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Cayenne Register Off-Road Driver Training (Aug 2008)

Couch Potato Turned Captain Courageous

It was always going to be a big ask…forfeiting the pleasures of coffee, Sunday brunch and an afternoon nap for a day of bush bashing in the mud, gravel and rain. It was billed as a way to really get to know the capabilities of my beloved (Cayenne S) and with some trepidation I signed up for the 4WD Off Road Driver Training Day at the Anglesea Automotive Research Centre (owned by Lindsay Fox).

Sunday 10th of August dawned grey, wet and numbingly cold (5 degrees & less with windchill!). As we drove towards the Anglesea Automotive Research Centre, just off the Great Ocean Road, I wondered if any other true believers would brave the elements and join us. By 9.30am my doubts were allayed as four couples huddled around a fire, caffeine in hand, keen to get underway.

Our instructor Adrian Du Jardin started the day with an abbreviated classroom session laying out the basics of 4WD design including differentials, low range, traction control, ABS and PSM. Previously this knowledge had been secret men’s business so it was great to finally discover what all those fancy buttons in the middle console actually did, and better still, be given permission to use them!!

Soon enough, with the Cayenne’s tyres deflated, in low range gear and suspension cranked up to maximum height, I found myself at the base of a very steep, slippery, rugged slope. Shortly thereafter I found myself at the top of the hill after a rapid, powerful, wheel-spinning ascent. My heart was leaping out of my chest as the adrenaline swept through my body. The descent was just as exciting and handled beautifully by the Cayenne in full engine braking mode.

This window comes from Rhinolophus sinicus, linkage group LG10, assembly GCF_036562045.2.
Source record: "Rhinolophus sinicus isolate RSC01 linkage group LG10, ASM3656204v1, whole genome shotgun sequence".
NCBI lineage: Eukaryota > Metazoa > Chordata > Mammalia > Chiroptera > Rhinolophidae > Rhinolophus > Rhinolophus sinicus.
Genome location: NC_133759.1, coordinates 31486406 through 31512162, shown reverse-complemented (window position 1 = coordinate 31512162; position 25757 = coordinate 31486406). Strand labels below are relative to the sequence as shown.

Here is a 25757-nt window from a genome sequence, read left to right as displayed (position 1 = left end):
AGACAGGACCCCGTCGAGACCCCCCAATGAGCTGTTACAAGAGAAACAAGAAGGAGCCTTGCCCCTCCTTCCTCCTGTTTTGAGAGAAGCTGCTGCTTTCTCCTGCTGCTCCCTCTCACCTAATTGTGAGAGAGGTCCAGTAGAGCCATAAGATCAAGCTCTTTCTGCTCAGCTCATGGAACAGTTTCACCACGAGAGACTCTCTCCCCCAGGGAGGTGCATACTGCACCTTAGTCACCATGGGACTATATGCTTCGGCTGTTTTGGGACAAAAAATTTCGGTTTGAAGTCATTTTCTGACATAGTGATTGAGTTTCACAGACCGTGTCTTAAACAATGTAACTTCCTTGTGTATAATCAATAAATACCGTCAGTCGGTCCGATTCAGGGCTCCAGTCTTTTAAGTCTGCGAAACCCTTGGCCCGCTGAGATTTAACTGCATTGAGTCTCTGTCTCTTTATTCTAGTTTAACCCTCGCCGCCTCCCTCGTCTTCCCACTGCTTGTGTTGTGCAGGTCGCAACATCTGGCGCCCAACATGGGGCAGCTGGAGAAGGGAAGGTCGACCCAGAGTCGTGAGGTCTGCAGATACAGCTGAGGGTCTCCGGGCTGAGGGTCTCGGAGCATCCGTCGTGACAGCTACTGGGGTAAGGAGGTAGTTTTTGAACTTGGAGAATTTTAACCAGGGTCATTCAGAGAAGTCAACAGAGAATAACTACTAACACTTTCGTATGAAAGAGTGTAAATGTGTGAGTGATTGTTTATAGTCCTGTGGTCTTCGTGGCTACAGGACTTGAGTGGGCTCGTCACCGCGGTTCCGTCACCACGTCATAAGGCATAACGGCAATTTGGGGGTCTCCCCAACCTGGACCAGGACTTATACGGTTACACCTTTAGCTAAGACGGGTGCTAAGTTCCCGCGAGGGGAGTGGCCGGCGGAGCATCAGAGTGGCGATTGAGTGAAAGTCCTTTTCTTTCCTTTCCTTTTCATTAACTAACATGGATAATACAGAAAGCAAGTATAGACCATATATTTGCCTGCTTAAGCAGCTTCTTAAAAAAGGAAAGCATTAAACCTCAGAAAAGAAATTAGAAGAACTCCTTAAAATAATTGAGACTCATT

After repeating the circuit a few times with both drivers in control we soon gained enough confidence for Adrian to guide us on some of the bush tracks that run through this 2000-hectare property.

Wet conditions over the preceding 24 hours had made the bush tracks more difficult to negotiate but with Adrian’s guidance and the power and capability of the Cayenne engine the entire crew made it back to base for a picnic lunch. After this refuelling stop and some impromptu practising of fitting snow chains we were ready for round two.

The afternoon saw the Cayennes mastering the uphill, downhill and mogul circuit. A highlight was the crossing of Peakes Pond. Tim and Leanne made the first water crossing and when they emerged unscathed at the far bank we decided to follow. It’s a nerve-wracking experience to realise that one tablespoon of water in your engine will stop it in its tracks but I was more concerned about it pouring in through the doors or floor. Needless to say all my fears were groundless and we negotiated the water with ease, emerging with weed wrapped around our rear axles. Our day ended with a convoy through some bush trails exploring some fairly harsh terrain, a million miles from the supermarket car park, which is said to be the normal stomping ground of the Cayenne breed!!

I emerged from this experience exhilarated, empowered and awed by my amazing 4WD. Thanks to all who got down & dirty on the day with special thanks to James Winder (register captain) and Adrian for organising a great event.

Mrs Captain Courageous (Melissa Mills)

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